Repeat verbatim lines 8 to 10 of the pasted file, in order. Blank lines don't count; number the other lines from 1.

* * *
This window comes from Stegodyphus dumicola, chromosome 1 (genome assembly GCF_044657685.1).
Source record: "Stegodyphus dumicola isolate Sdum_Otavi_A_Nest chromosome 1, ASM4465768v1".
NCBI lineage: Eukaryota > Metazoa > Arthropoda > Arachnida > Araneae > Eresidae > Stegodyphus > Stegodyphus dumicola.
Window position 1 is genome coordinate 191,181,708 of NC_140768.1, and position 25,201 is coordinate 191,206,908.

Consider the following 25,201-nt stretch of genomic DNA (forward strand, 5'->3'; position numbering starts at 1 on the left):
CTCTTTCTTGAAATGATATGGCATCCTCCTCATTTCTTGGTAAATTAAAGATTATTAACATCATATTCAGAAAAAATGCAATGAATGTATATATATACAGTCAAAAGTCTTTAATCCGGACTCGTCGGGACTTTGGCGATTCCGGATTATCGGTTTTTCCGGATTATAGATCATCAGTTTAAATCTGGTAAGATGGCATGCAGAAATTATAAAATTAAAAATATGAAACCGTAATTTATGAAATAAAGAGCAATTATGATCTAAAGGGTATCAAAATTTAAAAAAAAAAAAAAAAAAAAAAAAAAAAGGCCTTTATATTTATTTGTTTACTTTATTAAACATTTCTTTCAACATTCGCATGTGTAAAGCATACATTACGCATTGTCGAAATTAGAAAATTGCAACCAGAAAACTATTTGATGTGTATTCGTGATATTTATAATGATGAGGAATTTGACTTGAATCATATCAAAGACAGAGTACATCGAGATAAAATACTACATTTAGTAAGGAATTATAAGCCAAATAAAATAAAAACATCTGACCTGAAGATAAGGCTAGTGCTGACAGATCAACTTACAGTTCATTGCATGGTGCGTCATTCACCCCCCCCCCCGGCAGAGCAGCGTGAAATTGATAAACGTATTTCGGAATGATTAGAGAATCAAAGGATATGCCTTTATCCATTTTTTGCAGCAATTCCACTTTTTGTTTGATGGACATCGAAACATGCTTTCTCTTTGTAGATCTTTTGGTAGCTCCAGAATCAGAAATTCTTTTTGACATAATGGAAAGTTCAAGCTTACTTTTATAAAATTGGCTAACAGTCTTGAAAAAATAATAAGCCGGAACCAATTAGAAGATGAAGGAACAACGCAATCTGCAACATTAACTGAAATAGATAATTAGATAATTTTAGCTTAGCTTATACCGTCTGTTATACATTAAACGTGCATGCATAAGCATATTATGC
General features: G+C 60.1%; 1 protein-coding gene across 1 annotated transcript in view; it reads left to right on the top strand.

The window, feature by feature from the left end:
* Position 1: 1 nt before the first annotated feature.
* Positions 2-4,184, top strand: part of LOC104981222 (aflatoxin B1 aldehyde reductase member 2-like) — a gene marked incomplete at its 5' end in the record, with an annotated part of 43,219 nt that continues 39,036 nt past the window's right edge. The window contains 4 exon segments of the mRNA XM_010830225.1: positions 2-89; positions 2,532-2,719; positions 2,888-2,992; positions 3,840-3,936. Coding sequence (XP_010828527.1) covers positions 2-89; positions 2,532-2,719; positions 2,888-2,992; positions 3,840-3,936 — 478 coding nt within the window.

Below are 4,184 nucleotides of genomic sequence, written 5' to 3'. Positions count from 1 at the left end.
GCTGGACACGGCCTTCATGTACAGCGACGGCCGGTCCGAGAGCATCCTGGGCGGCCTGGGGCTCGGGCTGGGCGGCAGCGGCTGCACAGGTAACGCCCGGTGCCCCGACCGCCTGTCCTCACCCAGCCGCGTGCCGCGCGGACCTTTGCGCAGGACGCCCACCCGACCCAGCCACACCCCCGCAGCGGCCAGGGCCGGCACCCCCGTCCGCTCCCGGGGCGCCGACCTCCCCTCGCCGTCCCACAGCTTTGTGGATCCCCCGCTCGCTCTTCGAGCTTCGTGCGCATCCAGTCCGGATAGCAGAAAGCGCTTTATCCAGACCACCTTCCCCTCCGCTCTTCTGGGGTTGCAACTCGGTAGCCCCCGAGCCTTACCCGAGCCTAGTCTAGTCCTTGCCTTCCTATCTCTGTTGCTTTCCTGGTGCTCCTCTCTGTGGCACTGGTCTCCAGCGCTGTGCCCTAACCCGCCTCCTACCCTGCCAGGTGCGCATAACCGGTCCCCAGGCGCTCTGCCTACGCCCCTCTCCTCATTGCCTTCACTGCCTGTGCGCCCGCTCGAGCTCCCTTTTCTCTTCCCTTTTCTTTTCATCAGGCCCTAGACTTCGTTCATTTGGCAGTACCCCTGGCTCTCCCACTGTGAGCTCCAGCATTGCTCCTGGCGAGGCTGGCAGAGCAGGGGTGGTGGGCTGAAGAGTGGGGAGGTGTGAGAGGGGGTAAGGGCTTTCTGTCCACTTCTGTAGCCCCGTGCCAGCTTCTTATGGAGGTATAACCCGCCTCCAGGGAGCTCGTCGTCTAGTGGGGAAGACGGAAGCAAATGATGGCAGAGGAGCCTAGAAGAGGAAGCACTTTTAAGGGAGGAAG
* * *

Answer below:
The window, feature by feature from the left end:
* Position 1: 1 nt before the first annotated feature.
* Positions 2-4,184, top strand: part of LOC104981222 (aflatoxin B1 aldehyde reductase member 2-like) — a gene marked incomplete at its 5' end in the record, with an annotated part of 43,219 nt that continues 39,036 nt past the window's right edge. The window contains 4 exon segments of the mRNA XM_010830225.1: positions 2-89; positions 2,532-2,719; positions 2,888-2,992; positions 3,840-3,936. Coding sequence (XP_010828527.1) covers positions 2-89; positions 2,532-2,719; positions 2,888-2,992; positions 3,840-3,936 — 478 coding nt within the window.